Wonnerful World of Food

“Her satirical cookbook,
The Wunnerful World of Food,
written with Robert Kushner,
still makes me laugh out loud.”
—Linda Nochlin





The Wonnerful World of Food

 I have been trying to remember when Amy and I started collecting bad recipes. I think it must have been the summer of 1970 or 1971. I do remember being up in the country with her at the Rothenberg’s little house. There were some old 1950s cookbooks around and we enjoyed reading them.  Particularly the ones published by Campbell’s Soup or Miracle Whip Mayonnaise with a panoply of recipes using the advertiser’s ingredients in order to create a greater demand for their products.  We liked picturing the harassed recipe editor needing to squeeze out just ten more barely plausible recipes to round out another collection.

 At that time,  American cuisine, as we now know it, was still very much in formation. Middle American taste was ubiquitous. And, to us, quite humorous. One of our mottos was: bad taste is timeless. Why? Because it never goes out of style.

 We, or perhaps I, began to look for cans and boxes in the grocery store, particularly the supermarket in nearbyJeffersonville, an upstate town which seemed to be in some sort of time warp of its own. I did not care about the contents of the box, I was looking for particularly egregious recipes on their backs. Sometimes I would buy something I/we did not particularly want anyway just for the recipe, cut it out, and save it in a little plastic recipe file box. Gradually the collection grew.

  Finally in the fall of 1977, we decided to make a small artist’s book out of the crème de la crème. Amy’s sister, Ruth, was back again from Greece, and needed a job to do which was part of the agenda. With no particular expertise, Ruth became the book’s designer.  We decided we wanted to select 50 of the funniest recipes. The title and its spelling was Amy’s.  We wanted to add comments, as some old fashioned cook books still did: Best prepared on a bright sunny day; And black and white illustrations.  I was busy with a number of projects that fall, so Amy revived her drawing skills, exhumed her speedball pen and ink bottle and produced many of the best illustrations in the book: the still life halo on the cover, the title page with a can opener and a shallot and many of the title pages, such as Oeufs with thumb prints as a motif.  I can clearly see the difference in our illustrational approaches. Hers was rougher, less charming, uncompromising. Mine, more slick and seductive.  As time goes on, I like hers more.

It is interesting to me that this and the Manny Farber essay were two of the last projects she completed. Amy complained about her drawings, but looking at them now, there is such innovation and discovery in them that I think she must have been enjoying herself in her own crusty way. We included such monstrosities as Tripe à la King, Blue Cheese Chicken, Rutabaga Macaroni Salad and Verre de Terre (earthworm) Butterscotch Delights.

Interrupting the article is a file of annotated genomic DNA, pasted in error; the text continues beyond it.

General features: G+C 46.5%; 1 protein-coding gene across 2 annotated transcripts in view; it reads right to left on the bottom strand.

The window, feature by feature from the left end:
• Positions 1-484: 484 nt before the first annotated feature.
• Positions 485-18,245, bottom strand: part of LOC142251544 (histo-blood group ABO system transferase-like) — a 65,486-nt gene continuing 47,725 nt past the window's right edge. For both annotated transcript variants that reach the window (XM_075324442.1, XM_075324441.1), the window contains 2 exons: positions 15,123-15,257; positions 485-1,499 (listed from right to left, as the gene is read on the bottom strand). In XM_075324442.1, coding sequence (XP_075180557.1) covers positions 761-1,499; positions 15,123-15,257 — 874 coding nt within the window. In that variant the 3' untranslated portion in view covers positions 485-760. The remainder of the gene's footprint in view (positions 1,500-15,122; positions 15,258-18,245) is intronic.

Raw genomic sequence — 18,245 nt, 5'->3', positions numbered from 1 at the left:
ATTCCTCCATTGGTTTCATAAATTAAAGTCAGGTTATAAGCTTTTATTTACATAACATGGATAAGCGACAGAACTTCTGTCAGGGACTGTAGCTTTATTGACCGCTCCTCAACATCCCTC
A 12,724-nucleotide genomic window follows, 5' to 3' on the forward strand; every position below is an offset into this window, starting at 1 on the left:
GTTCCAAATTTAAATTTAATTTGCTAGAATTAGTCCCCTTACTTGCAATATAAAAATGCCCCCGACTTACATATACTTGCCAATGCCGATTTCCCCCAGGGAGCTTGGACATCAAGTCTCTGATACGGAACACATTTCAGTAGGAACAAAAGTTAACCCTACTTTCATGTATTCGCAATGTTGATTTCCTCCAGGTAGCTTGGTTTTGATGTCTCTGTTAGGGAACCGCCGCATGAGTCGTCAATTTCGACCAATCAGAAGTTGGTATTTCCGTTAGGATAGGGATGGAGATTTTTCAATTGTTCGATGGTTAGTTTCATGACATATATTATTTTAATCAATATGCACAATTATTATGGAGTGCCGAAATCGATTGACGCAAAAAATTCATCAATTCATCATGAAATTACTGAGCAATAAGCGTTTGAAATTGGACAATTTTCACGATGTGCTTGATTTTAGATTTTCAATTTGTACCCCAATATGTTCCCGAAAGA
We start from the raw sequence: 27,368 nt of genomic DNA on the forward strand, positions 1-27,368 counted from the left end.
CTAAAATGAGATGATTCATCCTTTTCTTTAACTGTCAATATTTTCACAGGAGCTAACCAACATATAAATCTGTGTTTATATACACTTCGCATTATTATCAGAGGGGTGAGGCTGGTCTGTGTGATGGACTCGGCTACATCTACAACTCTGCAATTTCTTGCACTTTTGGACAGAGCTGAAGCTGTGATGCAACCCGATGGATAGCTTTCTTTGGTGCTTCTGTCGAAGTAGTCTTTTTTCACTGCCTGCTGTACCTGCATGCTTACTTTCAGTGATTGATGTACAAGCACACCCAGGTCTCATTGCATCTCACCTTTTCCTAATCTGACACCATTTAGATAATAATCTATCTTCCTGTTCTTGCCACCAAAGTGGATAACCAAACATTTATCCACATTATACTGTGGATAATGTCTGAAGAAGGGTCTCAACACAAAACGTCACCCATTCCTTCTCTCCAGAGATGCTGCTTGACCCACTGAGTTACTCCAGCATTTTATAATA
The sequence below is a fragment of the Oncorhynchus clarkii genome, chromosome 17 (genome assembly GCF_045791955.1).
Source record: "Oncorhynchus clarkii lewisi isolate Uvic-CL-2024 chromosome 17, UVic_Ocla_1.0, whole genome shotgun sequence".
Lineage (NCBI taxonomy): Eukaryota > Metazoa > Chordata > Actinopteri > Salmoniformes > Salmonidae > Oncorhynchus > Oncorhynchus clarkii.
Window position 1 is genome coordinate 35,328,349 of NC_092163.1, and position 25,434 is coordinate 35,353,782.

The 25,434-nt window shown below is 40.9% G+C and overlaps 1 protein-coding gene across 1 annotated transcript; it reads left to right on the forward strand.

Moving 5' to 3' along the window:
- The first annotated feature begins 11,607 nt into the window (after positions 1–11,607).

As Amy’s illness became evident, Ruth took over more of the work which included using Lettraset to lay out the title pages and hand writing the comments in Suzy Creamcheese handwriting. Part of Ruth’s responsibility in the project included finding a cheap printer, which she did.  I think I paid for the printing.

 We had also checked with my cousin, a patent and copyright attorney, about copyright infringement. He advised us that if we changed one or more proportions in each recipe we were free.  Ruth retyped all the recipes with small changes. Looking back, I wish we had not made any changes at all, as it subtly undermined the shock and awesomeness of these recipes’ innate awfulness.   

 By now Amy had died, but after all that work, we felt that we still wanted to produce a small run of the book (I think we printed either 500 or 1000 copies). I sent a copy to someone I knew at the Village Voice, who listed it, and from the notice in the Village Voice, it was then picked up for some reason by one of the syndicated columnists through whom it ran in about fifty regional newspapers.  People could order them via mail from Ruth which they did in droves. I was the fulfillment center with weekly trips to the post office. Eventually we sold out.

 Ruth and I took the meager profits and blew them on an over the top lunch at the Four Seasons.
                                                                                                                                                            — Robert Kushner, New York